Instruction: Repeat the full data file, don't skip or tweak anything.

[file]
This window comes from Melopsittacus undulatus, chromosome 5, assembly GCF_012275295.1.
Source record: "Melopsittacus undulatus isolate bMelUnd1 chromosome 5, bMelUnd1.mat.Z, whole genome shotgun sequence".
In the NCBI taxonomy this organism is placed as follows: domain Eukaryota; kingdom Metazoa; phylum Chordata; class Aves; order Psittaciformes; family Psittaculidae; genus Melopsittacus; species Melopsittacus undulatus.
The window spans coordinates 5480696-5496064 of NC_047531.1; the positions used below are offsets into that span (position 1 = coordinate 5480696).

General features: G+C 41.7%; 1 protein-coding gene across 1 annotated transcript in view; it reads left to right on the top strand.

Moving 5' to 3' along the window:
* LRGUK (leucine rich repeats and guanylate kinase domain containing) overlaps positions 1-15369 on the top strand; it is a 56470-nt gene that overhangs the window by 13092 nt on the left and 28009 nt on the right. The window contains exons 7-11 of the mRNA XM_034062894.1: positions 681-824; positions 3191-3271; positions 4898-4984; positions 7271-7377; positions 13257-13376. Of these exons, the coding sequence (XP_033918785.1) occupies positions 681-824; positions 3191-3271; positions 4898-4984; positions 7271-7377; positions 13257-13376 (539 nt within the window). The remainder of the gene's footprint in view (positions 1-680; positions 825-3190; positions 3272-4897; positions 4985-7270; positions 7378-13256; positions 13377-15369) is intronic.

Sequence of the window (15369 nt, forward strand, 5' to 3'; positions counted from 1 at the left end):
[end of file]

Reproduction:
This window comes from Melopsittacus undulatus, chromosome 5, assembly GCF_012275295.1.
Source record: "Melopsittacus undulatus isolate bMelUnd1 chromosome 5, bMelUnd1.mat.Z, whole genome shotgun sequence".
In the NCBI taxonomy this organism is placed as follows: domain Eukaryota; kingdom Metazoa; phylum Chordata; class Aves; order Psittaciformes; family Psittaculidae; genus Melopsittacus; species Melopsittacus undulatus.
The window spans coordinates 5480696-5496064 of NC_047531.1; the positions used below are offsets into that span (position 1 = coordinate 5480696).

General features: G+C 41.7%; 1 protein-coding gene across 1 annotated transcript in view; it reads left to right on the top strand.

Moving 5' to 3' along the window:
* LRGUK (leucine rich repeats and guanylate kinase domain containing) overlaps positions 1-15369 on the top strand; it is a 56470-nt gene that overhangs the window by 13092 nt on the left and 28009 nt on the right. The window contains exons 7-11 of the mRNA XM_034062894.1: positions 681-824; positions 3191-3271; positions 4898-4984; positions 7271-7377; positions 13257-13376. Of these exons, the coding sequence (XP_033918785.1) occupies positions 681-824; positions 3191-3271; positions 4898-4984; positions 7271-7377; positions 13257-13376 (539 nt within the window). The remainder of the gene's footprint in view (positions 1-680; positions 825-3190; positions 3272-4897; positions 4985-7270; positions 7378-13256; positions 13377-15369) is intronic.

Sequence of the window (15369 nt, forward strand, 5' to 3'; positions counted from 1 at the left end):